February Blog Post

Fat is good. Fat is bad. Low-fat, no-fat, red-fat, blue-fat? Sounds like a Dr. Seuss book, doesn’t it?  That’s often how nutrition goes these days.  Compared to the other sciences, nutrition is a relatively young field.  We’re still learning about vitamins, minerals, phytonutrients, and macronutrients and how they all promote health.  Over the past year or two, there has been a shift in how the nutrition field talks about fat.  Previously, we encouraged low-fat everything and suggested avoiding all saturated fats.  Now, we recognize that egg yolks provide an essential nutrient choline, vitamin D, in addition to those satiating fats. We also know that 1% or 2% fat in your dairy products can help you feel full and helps with digestion of fat-soluble vitamins A and D.

With February being heart health month, I want to highlight how fats in your diet can help keep your heart healthy.  First a little science lesson: there are two types of fat – saturated and unsaturated fats.  The saturated fats have, historically, been called “bad fats” whereas the unsaturated fats are the “good fats”.  Research is now showing that not all saturated fats are bad, instead we should avoid all trans-fats.  Within the group of unsaturated fats, we have monounsaturated fats and polyunsaturated fats.  Omega-6 and omega-3 fatty acids are essential polyunsaturated fats.  When a nutrient is essential, it means we HAVE to get them from our diet because our bodies cannot produce them.  Omega-6s are pro-inflammatory (they promote inflammation – which isn’t always a bad thing), whereas omega-3s are anti-inflammatory.  In a perfect world, we’d eat 2 servings of omega-6s for every 1 serving of omega-3s, and the pro-inflammatory and anti-inflammatory properties would balance out.  We don’t live in a perfect world and instead of a 2:1 ratio it’s closer to 20:1!  This chronic inflammation increases your risk for diseases such as diabetes, some cancers, and heart disease.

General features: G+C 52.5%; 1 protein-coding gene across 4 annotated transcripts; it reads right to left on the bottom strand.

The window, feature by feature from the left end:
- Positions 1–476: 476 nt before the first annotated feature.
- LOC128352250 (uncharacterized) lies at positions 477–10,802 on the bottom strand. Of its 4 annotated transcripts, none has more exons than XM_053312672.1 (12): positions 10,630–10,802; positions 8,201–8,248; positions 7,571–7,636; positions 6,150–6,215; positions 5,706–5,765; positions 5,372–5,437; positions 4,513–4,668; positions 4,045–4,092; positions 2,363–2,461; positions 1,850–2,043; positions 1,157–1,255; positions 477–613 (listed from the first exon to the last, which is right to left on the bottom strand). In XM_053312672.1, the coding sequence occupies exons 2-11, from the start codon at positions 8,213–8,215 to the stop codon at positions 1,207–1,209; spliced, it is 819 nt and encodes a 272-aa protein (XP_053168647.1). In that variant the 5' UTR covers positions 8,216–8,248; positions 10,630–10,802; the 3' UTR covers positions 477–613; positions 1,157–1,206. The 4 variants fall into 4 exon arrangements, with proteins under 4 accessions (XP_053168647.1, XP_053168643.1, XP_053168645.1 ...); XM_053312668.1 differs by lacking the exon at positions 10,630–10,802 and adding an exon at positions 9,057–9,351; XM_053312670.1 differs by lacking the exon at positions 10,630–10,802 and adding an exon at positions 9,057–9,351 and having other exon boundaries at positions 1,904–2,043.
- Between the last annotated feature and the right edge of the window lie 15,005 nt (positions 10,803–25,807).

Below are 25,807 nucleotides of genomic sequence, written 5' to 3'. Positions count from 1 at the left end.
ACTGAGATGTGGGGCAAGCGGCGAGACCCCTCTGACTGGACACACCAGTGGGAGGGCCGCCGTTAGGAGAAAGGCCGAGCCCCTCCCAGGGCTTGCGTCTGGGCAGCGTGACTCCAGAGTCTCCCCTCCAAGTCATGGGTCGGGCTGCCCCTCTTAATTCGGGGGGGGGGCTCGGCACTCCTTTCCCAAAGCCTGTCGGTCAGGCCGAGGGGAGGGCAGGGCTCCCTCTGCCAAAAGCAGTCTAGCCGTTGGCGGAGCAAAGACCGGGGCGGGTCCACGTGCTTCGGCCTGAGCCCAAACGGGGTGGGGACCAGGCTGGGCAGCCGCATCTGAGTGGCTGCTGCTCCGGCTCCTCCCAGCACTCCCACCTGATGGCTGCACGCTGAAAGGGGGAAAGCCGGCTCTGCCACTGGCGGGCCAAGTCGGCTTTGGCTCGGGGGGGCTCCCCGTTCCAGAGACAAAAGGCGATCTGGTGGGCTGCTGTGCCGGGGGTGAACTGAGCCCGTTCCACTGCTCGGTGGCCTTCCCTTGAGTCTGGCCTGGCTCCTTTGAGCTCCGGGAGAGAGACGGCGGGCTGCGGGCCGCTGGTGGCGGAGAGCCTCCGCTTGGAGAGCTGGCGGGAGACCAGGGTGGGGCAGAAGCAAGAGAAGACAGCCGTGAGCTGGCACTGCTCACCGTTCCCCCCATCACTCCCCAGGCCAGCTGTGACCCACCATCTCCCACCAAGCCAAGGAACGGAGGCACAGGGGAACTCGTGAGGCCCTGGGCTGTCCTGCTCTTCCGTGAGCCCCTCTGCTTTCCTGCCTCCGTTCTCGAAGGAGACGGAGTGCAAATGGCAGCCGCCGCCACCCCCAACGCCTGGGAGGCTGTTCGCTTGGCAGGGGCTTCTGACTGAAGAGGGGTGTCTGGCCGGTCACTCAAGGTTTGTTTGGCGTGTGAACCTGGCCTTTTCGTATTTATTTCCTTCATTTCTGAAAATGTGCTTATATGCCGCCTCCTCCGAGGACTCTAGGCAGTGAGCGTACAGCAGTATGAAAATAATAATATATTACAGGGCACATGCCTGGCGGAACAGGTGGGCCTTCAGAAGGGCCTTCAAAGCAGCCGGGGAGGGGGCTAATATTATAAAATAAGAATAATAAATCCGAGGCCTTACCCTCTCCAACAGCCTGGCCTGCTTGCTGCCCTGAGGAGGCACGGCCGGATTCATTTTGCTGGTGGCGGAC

You do have control over your food and your nutrition, and you can improve that ratio.  Replacing some of those omega-6 rich foods with omega-3 rich foods can get that ratio back in line and help keep your heart healthy.  Omega-3 fatty acids help keep your arteries fluid and the blood flowing freely, reducing your risk for plague build-up, high blood pressure, and other heart issues.  As mentioned before, omega-3s also help reduce inflammation (including muscle soreness - which is a type of inflammation!). 

Good sources of omega-3 fatty acids include: cold-water, fatty fish (salmon, tuna, mackerel), hemp seeds, chia seeds, flaxseeds (ground flaxseed and flaxseed oil), and walnuts.  Don’t limit your fat consumption to just these omega-3 rich foods.  Fill your diet with a variety of healthy fats including eggs (and their yolks), all nuts and seeds, avocados, and low-fat dairy.